Types of Normative Claims: (V) Moral Claims

Let’s consider the last example we gave of a normative claim:

“The State should not have the right to take the life of one of its citizens as punishment for a crime.”

The statement is asserting that capital punishment is not morally justifiable.

The “should” here is a MORAL “should”. The assertion is that the state does not have the RIGHT to take the life of a citizen, with the implication that to do so would be unjust or immoral in some way.

Let’s look at some other examples of moral claims:

  • “You shouldn’t lie to someone just to get out of an uncomfortable situation.”
  • “It’s wrong to afflict unnecessary pain and suffering on animals.”
  • “Julie is a kind and generous person.”
  • “Abortion is morally permissible if done within the first trimester.”
  • “Abortion is never morally permissible.”
  • “Police offers have a duty to uphold the law.”
  • “John has been dishonest about his work record.”
  • “The intentional use of violence against civilian populations is never morally justifiable.”
  • “Waterboarding is a barbaric way of extracting information from people.”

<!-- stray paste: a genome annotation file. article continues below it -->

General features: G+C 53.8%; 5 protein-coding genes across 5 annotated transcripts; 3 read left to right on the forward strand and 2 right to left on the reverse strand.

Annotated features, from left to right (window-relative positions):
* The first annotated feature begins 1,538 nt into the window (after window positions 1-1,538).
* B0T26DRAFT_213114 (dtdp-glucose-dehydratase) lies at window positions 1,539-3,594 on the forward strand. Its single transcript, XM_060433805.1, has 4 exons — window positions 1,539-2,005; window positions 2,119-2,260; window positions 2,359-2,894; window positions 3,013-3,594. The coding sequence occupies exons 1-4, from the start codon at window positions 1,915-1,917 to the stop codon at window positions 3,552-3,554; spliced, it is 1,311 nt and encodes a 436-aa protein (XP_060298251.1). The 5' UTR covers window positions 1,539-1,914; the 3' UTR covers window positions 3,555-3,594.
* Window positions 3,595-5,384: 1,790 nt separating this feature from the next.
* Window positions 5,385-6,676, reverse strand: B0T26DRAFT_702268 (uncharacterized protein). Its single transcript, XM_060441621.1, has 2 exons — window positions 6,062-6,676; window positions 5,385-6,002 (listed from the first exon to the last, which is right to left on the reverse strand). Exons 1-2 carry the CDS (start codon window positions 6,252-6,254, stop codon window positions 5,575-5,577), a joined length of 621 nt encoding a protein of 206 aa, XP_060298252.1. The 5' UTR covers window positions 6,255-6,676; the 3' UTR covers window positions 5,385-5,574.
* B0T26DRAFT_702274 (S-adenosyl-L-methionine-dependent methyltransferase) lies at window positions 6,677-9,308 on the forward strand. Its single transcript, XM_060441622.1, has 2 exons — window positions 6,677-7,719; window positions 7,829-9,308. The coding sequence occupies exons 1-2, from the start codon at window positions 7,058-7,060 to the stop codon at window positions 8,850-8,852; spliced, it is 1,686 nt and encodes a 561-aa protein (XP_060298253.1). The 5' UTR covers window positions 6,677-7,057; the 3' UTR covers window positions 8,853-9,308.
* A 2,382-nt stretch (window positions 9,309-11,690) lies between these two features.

• “Thou shalt not commit adultery.”
  • “My bike was stolen outside the grocery store.”

All of these assert that something is right or wrong, good or bad, in a distinctively moral sense. They all make moral value judgments of some kind.

Sometimes the claim is about the rightness or wrongness of an act (lying, adultery, waterboarding, etc.). Sometimes the claim is about a person’s character (“kind”, “generous”, “dishonest”). This is an important distinction that we'll follow up on later.

Sometimes we use language that implies a moral judgment, rather that stating explicitly that X or Y is morally right or wrong. To say that waterboarding is “barbaric” is to imply that it’s morally problematic. To say that my bike was “stolen” is to imply that it was taken wrongfully, unjustly.

These are the sorts of claims that we’re concerned with in this course.

Moral arguments are arguments that provide reasons to accept or believe claims like these.